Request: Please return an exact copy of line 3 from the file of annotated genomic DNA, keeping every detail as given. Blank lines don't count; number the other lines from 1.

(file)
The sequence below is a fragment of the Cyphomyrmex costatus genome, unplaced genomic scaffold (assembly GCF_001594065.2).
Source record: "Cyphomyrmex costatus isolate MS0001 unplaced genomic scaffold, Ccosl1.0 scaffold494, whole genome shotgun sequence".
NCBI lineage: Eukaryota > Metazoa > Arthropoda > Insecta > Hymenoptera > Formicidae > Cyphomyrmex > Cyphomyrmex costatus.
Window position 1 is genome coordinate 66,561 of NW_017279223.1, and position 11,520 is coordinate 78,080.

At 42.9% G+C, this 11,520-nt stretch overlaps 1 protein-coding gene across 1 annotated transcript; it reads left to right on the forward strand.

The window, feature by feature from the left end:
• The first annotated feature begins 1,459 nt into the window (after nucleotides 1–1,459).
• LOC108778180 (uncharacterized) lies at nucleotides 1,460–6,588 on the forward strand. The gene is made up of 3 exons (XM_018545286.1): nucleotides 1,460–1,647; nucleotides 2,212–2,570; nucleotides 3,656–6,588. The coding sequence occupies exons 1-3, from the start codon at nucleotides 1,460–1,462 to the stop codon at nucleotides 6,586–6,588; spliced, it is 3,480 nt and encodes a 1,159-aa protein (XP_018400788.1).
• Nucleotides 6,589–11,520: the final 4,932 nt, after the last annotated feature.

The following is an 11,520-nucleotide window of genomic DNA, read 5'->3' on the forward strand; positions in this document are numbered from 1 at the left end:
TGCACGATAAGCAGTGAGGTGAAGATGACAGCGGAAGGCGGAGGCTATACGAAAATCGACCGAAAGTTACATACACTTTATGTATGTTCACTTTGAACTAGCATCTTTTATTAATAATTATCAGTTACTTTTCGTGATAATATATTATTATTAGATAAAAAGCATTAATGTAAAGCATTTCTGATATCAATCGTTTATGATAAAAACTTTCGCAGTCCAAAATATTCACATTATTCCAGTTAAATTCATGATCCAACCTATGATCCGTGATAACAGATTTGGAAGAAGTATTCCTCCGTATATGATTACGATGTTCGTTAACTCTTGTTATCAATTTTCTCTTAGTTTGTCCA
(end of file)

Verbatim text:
NCBI lineage: Eukaryota > Metazoa > Arthropoda > Insecta > Hymenoptera > Formicidae > Cyphomyrmex > Cyphomyrmex costatus.